After finishing my first project described here, I did some similar simple sketches and models using the same methods. Then I stumbled on to a tutorial on how to use the sculpting tools in Fusion 3D which I found interesting. I am currently in the midst of trying to model a Pikachu with Fusion 360 with the help of a YouTube tutorial by Allie Ved.
I figured that this tutorial ties to this weeks assignment (designing a part of a possible final project), as I was thinking about making a digital pet of some sort as a possible final project on week 1. No better place to start than a tutorial. Some screenshots of my progress with a slightly lopsided Pikahcu below.
Basically you uploaded a picture of the pikachu in the program, and entered the sculpt environment --> Created a sphere to represent the pikachu's head
... and started editing the form by selecting certain "faces" on the form, and pressing and pulling according to instructions
This is what it looks like from the side.
Download my Pikachu head here (f3d)
Download my Pikachu head here (stl)
Edit 20.6: Even though my design skills with 3D design left a lot to be desired at this point, and the only things I could create with Fusion360 were these really basic shapes using tutorials - I did eventually end up designing many wonderful things using it during FabAcademy.
Many of my designs were related for to my Final project: For example I created a mold for composites on wildcard week that was cut out with a CNC machine and used to form the basis of my final project (the TurtleBot). I also used Fusion360 for the final project later to create the shell for the robot, and some mounts to attach motors underneath it. Even though I still have a lot to learn, I love seeing my learning curve - It has been a great 6 months!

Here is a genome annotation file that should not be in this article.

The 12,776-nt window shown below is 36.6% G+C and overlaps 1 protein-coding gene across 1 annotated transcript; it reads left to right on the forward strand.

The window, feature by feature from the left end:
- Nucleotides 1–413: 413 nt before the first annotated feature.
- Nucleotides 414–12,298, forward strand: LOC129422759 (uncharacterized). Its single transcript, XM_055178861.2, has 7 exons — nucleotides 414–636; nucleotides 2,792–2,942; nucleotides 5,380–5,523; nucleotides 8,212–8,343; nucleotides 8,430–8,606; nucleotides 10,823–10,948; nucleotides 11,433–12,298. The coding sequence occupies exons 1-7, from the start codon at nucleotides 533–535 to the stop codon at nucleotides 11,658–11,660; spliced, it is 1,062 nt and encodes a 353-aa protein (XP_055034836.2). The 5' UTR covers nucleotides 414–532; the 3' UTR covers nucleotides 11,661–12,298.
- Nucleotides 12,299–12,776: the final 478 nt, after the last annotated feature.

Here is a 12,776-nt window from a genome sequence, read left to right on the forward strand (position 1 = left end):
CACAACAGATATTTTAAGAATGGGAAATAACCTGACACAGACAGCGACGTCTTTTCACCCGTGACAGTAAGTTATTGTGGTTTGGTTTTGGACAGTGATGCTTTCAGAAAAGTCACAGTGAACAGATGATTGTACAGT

I kept this assignment equally simple, by attempting to design a first draft for the lid of an electronic treasure box, also envisioned as a possible final project on week 1
I started by creating a rectangle that represents the lid of the treasure box.
After drawing the rectangle, I looked at it's dimentsions. While having the rectangle selected, from the menu above, I selected to view the measurements in cm. I made the lid 10.683cm wide and 6.249cm "tall".
While still having the rectangle selected, from the menu on the right hand side, from the stroke style tab I selected the stroke width to be 0.020mm. I was explained by our local instructors that lines that are this wide will be cut through by the laser cutter - and this is what I want to do (to cut the lid outline through).
Next I started to do some decorations on the lid. I added text, from the text tool visible on the menu on the left hand side. I noted that the text stroke width should be anything other than 0.020 mm if I want them raste(rized on the material, and not cut through.
And yes, I noticed the typo on the word treasure (afterwards) - hey - atleast it would be unique!
I double clicked on the text, and got the option to change the font. It is visible now on the above menu. I browsed through and selected a more ladylike font.
Also added a stern warning text there. You know, so that people know to keep out...
And I decorated the box with some star motifs also found on the left hand side menu. The line width for these stars is also 0.020mm so they would be cut through. People could peer through to see my treasures, just as long as they do not touch :D The objects can be resized by grabbing a corner and scaling to the size you want.
And that is the lid finished, you can download the amazing design below
- Download the .svg file for the treasure box lid here
- My problems with GIT continue - Still can not access from home, and when I push changes from the university, it seems that while the updated files are visible in my GITlab, my website is not updating. Is it just being really, really slow? *
- There were no problems with the modelling if you do not count some difficulties in time management. I would have loved to spend more time tinkering with this software but something tells me I will get many more chances
- This week I learned the basics of sketching, and how sketches can be turned into 3D elements. Much more to learn still, I feel I have only scratched the surface.
* edit: I found the error myself. The image link to week 3 was not showing up on my page, as in my html code I had written the image name without a capital letter, and the image file of course had a capital letter. Worked fine when I previewed on my computer so took a long time to realize.